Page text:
The Sixties are a vastly overrated decade, fondly recalled by former hippies who now vote Republican and Gen Xers who worship the over-commercialized likes of Jim Morrison, Jack Kerouac, John Lennon, and similar “cool” figures who rose to prominence at that time. If made to select a cultural icon from this ten-year period, I’ll go with Frank Sinatra. Sure, the best was no longer yet to come, but he was still one of the most famous people on the planet — a singer, actor, lover, fighter, and bon vivant. He recorded “Sinatra at the Sands” in 1965. He was a tireless civil rights advocate, who was integral in desegregation of Nevada casinos, and a big supporter of Martin Luther King, Jr. Also he slept with half the actresses in Hollywood. As a fellow Italian American from New Jersey, I can’t help but admire the doors he opened. I was living in Hoboken, where he was born, when he died, and the place went nuts. EVERYONE paid homage. Even the gangbangers in the low-ride cars with the purple lights underneath were blaring “Luck Be a Lady.” #Respect.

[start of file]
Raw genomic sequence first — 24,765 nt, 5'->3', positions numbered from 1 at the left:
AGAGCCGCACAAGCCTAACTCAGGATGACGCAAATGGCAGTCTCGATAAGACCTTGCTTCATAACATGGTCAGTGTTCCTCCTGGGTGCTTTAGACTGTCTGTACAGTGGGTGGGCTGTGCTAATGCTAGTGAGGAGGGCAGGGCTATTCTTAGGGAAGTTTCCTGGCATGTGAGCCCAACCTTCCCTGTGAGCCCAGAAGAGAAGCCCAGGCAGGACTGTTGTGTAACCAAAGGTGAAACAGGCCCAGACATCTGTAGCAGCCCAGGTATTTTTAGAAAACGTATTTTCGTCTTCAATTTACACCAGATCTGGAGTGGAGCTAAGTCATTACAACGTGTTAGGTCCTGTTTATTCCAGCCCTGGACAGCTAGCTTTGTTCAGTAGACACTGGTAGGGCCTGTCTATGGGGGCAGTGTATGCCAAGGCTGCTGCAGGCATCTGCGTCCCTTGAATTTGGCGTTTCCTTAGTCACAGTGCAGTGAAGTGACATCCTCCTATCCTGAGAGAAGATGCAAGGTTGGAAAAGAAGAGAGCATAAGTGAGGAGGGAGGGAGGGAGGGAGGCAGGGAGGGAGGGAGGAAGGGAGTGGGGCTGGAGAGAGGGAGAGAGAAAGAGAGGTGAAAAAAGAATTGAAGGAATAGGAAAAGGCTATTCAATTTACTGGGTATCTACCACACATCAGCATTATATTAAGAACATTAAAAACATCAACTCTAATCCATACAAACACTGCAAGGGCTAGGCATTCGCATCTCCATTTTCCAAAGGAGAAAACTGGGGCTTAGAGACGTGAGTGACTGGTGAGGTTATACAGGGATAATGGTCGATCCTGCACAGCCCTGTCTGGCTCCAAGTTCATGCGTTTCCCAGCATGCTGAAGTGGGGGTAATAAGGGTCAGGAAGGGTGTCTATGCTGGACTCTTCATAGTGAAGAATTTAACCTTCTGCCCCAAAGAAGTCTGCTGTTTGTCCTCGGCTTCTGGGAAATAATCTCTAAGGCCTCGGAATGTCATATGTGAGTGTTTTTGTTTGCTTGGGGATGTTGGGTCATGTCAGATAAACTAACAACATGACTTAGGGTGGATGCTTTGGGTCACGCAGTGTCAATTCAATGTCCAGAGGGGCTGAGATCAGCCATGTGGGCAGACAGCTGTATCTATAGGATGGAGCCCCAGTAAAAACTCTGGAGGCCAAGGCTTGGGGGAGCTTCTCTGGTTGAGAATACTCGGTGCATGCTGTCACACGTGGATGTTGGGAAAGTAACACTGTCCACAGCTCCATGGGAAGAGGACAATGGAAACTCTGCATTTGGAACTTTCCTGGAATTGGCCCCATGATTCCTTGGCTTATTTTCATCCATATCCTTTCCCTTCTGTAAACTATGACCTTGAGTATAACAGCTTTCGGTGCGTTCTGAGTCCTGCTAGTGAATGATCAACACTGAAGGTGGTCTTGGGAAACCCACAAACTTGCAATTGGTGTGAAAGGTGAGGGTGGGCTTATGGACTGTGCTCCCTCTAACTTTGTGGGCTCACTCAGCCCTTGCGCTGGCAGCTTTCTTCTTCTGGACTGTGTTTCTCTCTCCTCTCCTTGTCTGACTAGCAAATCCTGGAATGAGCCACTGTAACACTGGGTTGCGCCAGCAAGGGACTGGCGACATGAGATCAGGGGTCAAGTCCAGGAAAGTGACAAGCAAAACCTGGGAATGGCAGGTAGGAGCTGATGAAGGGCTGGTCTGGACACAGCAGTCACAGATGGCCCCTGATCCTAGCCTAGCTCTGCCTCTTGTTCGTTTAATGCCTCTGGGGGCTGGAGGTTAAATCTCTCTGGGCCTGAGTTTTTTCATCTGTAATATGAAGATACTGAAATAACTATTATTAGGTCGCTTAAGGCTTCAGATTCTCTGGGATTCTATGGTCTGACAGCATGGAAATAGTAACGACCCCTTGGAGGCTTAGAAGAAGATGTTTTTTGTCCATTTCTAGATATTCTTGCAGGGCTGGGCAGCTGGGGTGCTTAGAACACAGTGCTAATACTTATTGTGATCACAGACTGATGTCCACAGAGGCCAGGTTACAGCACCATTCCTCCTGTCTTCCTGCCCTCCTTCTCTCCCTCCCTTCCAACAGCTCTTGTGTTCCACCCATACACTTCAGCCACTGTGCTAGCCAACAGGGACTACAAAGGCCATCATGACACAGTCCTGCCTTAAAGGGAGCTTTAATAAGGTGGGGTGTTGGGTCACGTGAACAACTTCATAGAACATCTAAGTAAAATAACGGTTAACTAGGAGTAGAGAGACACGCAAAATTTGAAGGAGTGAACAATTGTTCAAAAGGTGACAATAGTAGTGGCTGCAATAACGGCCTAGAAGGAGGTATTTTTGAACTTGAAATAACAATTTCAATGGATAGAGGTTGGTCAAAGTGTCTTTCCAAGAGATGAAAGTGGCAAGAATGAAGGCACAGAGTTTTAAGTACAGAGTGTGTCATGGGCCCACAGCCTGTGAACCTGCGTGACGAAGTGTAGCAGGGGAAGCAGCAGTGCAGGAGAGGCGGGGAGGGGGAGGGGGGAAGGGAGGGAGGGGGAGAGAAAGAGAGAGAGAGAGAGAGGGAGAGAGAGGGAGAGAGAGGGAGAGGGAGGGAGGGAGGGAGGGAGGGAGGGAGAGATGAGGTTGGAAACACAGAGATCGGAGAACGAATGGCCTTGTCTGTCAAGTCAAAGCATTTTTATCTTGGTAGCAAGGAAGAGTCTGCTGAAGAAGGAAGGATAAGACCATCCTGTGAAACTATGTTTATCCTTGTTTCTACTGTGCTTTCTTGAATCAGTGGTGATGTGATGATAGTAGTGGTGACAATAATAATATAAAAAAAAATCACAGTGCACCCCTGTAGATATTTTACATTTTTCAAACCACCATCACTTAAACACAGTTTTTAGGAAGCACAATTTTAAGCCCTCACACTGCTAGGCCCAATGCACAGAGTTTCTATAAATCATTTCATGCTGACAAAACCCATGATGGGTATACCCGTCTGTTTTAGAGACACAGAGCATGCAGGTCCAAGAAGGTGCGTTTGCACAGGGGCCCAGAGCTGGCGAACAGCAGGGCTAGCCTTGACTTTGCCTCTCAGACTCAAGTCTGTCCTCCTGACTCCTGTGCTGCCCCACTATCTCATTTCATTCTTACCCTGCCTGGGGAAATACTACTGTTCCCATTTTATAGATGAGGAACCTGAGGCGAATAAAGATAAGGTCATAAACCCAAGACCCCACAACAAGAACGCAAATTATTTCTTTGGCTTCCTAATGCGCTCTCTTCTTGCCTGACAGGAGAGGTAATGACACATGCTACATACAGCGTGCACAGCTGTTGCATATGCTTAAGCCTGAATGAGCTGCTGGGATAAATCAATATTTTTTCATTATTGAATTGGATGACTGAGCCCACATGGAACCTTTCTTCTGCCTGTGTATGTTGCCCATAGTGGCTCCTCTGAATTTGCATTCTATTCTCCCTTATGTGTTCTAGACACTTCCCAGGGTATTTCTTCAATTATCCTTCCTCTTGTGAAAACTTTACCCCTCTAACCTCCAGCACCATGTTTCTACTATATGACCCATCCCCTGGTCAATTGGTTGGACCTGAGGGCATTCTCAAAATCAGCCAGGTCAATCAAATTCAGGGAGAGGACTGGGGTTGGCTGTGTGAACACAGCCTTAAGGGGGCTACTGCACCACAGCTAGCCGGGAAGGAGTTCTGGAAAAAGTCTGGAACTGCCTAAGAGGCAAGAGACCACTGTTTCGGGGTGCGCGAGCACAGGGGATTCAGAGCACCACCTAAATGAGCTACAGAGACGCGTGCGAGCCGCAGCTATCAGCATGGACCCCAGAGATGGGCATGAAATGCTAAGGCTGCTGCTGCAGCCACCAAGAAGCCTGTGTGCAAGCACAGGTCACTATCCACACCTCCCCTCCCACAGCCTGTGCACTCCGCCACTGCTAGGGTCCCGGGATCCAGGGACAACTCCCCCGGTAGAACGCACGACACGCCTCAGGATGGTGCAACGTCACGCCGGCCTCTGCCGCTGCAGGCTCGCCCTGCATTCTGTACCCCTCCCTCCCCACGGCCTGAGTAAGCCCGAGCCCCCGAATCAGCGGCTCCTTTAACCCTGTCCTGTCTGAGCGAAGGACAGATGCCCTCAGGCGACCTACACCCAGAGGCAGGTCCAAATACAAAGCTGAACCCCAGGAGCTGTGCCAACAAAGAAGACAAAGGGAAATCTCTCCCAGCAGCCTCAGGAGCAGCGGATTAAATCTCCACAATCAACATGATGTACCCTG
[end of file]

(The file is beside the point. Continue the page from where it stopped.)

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4 Responses to Popped Culture #5: The Swinging Sixties

  1. J.M. Blaine says:

    Ah, I love this:

    At six, I didn’t know anything about all that. I only knew that when I told him I wanted to be a writer he said, well then, the best practice for that is writing letters to your friends. Then he wrote down his address and handed it to me.

  2. Pingback: Muhammad Ali's Biggest Victory - Murphy's Law

  3. That was wonderful…but, now I’ll be singing Sammy Davis songs all day!

  4. Pingback: Original Poem: ON THIS DAY IN HISTORY, 1967: MUHAMMAD ALI REFUSES ARMY INDUCTION* | Murphy's Law